CD Rates Could Rise This Year -- But Be Careful Not to Make This Mistake

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KEY POINTS

  • Interest rate hikes by the Federal Reserve are benefiting consumers in the form of higher savings account and CD rates.
  • If you're going to open a CD, you may only want to tie up your money for a limited period of time.

It's an error that could cost you money.

A few weeks ago, I encountered a pleasant surprise when I logged onto my savings account to check my balance. I saw that the interest rate on my savings has risen, and that my bank was starting to pay more money on certificates of deposit (CDs), too.

Since I had extra money in my savings account, I decided to transfer some of it into a CD. But I made sure to limit myself to a one-year CD. And if you're interested in opening a CD, you may want to stick to a similar plan.

CD rates are on the rise

Soaring inflation has clearly gotten the Federal Reserve's attention. In an effort to slow its pace, the Fed has been implementing aggressive interest rate hikes that are making borrowing more expensive. The logic is that if it costs more to finance a purchase via a loan or credit card, consumer spending will start to decline. Once that happens, it should narrow the gap between supply and demand that led to rampant inflation in the first place.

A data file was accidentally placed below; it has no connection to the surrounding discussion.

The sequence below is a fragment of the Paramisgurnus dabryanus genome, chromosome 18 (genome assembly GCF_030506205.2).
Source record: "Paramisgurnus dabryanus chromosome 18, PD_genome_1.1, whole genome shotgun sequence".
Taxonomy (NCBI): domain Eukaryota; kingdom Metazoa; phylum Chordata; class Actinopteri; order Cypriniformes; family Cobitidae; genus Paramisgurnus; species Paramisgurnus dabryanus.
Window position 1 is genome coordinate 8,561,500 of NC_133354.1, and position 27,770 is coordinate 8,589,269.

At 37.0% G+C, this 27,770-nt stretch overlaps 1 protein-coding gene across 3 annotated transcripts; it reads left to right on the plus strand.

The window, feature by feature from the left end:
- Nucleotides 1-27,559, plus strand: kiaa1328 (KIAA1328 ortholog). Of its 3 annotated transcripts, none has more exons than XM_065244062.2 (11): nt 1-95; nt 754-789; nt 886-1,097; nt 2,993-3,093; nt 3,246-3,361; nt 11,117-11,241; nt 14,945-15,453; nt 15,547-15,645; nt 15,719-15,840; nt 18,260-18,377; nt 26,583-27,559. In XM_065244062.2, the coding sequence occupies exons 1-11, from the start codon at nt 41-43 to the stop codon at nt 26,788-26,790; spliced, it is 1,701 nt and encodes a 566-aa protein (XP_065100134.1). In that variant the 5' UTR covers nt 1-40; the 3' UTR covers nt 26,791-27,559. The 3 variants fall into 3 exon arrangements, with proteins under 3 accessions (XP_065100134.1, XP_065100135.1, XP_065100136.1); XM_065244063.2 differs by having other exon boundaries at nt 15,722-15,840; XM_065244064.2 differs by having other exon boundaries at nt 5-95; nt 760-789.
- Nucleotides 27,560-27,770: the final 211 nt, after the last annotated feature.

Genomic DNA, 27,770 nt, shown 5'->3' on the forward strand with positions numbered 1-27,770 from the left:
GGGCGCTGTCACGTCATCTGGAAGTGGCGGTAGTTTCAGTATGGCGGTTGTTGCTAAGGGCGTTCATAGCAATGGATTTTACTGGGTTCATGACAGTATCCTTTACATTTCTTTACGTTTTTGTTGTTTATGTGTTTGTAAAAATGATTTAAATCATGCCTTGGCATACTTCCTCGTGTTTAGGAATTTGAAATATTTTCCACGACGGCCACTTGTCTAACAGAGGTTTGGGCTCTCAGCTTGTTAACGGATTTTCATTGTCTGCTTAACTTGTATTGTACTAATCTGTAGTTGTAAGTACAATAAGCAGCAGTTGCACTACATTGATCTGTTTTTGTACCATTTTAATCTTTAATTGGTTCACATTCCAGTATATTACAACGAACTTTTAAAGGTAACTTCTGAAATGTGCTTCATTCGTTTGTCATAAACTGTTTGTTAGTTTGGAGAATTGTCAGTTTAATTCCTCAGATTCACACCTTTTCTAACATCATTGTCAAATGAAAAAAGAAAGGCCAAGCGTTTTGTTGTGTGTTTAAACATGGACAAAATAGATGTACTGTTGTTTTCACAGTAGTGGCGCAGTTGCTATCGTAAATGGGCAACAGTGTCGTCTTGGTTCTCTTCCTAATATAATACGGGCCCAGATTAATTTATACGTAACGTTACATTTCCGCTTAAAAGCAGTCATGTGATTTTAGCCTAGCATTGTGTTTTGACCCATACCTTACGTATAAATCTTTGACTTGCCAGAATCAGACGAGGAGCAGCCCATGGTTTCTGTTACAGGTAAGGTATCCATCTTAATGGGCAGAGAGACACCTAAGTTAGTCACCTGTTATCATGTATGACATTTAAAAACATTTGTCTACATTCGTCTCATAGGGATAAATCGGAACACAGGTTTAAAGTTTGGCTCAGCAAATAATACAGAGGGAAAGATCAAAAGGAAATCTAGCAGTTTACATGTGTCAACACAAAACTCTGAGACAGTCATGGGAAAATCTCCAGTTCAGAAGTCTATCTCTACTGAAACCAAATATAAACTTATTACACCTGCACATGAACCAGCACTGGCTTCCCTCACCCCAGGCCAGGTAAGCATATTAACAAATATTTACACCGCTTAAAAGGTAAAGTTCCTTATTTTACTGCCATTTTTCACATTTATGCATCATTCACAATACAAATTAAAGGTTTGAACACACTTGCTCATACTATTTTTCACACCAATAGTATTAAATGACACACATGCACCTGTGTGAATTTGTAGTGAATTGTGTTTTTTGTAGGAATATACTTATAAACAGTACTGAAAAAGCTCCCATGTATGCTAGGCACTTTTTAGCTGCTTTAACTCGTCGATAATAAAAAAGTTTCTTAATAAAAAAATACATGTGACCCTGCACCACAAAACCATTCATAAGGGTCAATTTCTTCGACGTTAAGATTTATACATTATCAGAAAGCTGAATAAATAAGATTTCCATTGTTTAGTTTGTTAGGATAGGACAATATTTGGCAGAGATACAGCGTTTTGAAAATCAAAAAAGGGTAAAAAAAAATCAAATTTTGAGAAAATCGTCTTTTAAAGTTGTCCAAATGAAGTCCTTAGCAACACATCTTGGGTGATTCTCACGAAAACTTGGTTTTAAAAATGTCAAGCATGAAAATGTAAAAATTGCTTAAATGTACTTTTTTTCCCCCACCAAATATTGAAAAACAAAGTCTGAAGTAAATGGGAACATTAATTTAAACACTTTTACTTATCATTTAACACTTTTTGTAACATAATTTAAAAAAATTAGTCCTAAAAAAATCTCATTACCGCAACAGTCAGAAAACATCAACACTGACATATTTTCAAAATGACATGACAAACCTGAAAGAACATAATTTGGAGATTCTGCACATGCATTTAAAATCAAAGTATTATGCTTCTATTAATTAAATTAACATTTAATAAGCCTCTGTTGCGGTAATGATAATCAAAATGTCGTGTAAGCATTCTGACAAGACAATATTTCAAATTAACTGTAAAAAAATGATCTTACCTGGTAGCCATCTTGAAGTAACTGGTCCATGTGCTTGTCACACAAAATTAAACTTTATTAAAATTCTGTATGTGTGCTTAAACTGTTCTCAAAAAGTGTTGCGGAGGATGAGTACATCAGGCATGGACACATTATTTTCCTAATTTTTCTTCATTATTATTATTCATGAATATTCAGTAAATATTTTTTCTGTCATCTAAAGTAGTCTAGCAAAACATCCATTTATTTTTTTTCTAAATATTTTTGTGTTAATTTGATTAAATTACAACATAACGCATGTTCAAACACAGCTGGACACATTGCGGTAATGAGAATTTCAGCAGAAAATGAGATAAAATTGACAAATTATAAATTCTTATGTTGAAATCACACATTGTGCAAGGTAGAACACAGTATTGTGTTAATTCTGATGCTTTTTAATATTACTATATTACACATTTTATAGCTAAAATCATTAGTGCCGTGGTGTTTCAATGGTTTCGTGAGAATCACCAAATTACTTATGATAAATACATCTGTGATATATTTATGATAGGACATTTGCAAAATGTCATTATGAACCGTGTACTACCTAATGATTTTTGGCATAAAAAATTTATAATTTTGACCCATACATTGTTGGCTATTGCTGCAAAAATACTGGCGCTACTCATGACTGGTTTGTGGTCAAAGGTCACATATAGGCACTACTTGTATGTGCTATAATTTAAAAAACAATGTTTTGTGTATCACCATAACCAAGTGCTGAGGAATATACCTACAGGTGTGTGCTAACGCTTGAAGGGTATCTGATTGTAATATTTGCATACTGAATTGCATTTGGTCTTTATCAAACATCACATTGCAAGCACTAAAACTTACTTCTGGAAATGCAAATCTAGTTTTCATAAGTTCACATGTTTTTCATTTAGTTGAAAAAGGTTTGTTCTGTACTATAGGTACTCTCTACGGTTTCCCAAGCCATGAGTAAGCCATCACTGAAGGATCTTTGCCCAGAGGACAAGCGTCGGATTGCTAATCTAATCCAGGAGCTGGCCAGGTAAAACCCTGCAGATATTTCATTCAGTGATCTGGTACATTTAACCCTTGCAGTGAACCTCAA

Of course, higher borrowing rates are bad news for consumers. But it's not just borrowing rates that are climbing as a result of the Fed's interest rate policies. Savings account and CD rates are also increasing. And since the Fed may not be done with its rate hikes, it's fair to assume that CD rates could rise this year even more. That's a situation you may want to take advantage of -- but only to a point.

Don't lock your money away for too long

Right now is probably a good time to open a one-year CD. In doing so, you might snag a much higher interest rate on your money than what a savings account will pay you.

But one thing you may not want to do is lock your money away in a longer-term CD, like a five-year CD. We don't know what rate hikes the Fed has in store, and how they might impact CDs. But five years is a long period of time to tie your money up, and interest rates could rise a lot in the course of half a decade. If you open a five-year CD, you could end up losing out on the opportunity to score a higher interest rate on your cash down the line.

What’s more, the difference in interest rates between a one-year CD and a five-year CD may not be all that substantial right now. So before you agree to tie your money up for five years, compare your rate options. You may find that a five-year CD isn't even worth contemplating given the limited upside compared to a one-year CD.

Of course, cashing out a CD early is always possible, so if you open a five-year CD and interest rates rise a lot, you could technically take your money out and open a new CD. But in doing so, you'll lose several months of interest as a penalty (the exact amount will depend on your bank). So what you gain by switching to a CD with a higher interest rate, you might lose in penalty form.

All told, there's nothing wrong with opening a shorter-term CD right now and benefiting from a higher interest rate on your money. But I wouldn't suggest opening a longer-term CD given that more interest rate hikes are still on the table.

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